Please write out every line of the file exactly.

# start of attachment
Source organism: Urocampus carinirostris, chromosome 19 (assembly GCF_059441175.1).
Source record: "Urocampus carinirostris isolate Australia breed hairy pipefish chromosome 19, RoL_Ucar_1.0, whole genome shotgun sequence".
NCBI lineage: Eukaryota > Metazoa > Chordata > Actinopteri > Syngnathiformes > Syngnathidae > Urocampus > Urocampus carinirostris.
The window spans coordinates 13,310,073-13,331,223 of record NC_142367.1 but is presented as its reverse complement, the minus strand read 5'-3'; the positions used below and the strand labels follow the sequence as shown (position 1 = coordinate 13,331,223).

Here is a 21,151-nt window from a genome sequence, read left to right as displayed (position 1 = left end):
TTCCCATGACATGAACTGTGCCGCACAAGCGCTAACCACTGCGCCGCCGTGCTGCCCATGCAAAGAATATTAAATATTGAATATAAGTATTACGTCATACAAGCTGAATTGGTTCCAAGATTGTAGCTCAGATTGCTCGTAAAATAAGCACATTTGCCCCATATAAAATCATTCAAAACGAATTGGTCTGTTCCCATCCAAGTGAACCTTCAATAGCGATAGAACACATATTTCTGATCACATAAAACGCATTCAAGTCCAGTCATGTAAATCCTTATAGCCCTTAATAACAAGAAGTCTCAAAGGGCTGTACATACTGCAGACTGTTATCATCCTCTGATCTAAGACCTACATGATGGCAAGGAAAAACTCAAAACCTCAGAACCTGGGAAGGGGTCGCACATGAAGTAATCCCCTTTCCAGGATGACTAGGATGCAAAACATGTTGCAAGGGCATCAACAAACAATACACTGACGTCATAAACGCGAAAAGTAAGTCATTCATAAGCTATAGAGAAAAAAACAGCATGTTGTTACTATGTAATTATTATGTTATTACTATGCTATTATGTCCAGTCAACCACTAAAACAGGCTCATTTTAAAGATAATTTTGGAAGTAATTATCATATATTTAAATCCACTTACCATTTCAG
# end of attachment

Source organism: Urocampus carinirostris, chromosome 19 (assembly GCF_059441175.1).
Source record: "Urocampus carinirostris isolate Australia breed hairy pipefish chromosome 19, RoL_Ucar_1.0, whole genome shotgun sequence".
NCBI lineage: Eukaryota > Metazoa > Chordata > Actinopteri > Syngnathiformes > Syngnathidae > Urocampus > Urocampus carinirostris.
The window spans coordinates 13,310,073-13,331,223 of record NC_142367.1 but is presented as its reverse complement, the minus strand read 5'-3'; the positions used below and the strand labels follow the sequence as shown (position 1 = coordinate 13,331,223).

Here is a 21,151-nt window from a genome sequence, read left to right as displayed (position 1 = left end):
TTCCCATGACATGAACTGTGCCGCACAAGCGCTAACCACTGCGCCGCCGTGCTGCCCATGCAAAGAATATTAAATATTGAATATAAGTATTACGTCATACAAGCTGAATTGGTTCCAAGATTGTAGCTCAGATTGCTCGTAAAATAAGCACATTTGCCCCATATAAAATCATTCAAAACGAATTGGTCTGTTCCCATCCAAGTGAACCTTCAATAGCGATAGAACACATATTTCTGATCACATAAAACGCATTCAAGTCCAGTCATGTAAATCCTTATAGCCCTTAATAACAAGAAGTCTCAAAGGGCTGTACATACTGCAGACTGTTATCATCCTCTGATCTAAGACCTACATGATGGCAAGGAAAAACTCAAAACCTCAGAACCTGGGAAGGGGTCGCACATGAAGTAATCCCCTTTCCAGGATGACTAGGATGCAAAACATGTTGCAAGGGCATCAACAAACAATACACTGACGTCATAAACGCGAAAAGTAAGTCATTCATAAGCTATAGAGAAAAAAACAGCATGTTGTTACTATGTAATTATTATGTTATTACTATGCTATTATGTCCAGTCAACCACTAAAACAGGCTCATTTTAAAGATAATTTTGGAAGTAATTATCATATATTTAAATCCACTTACCATTTCAG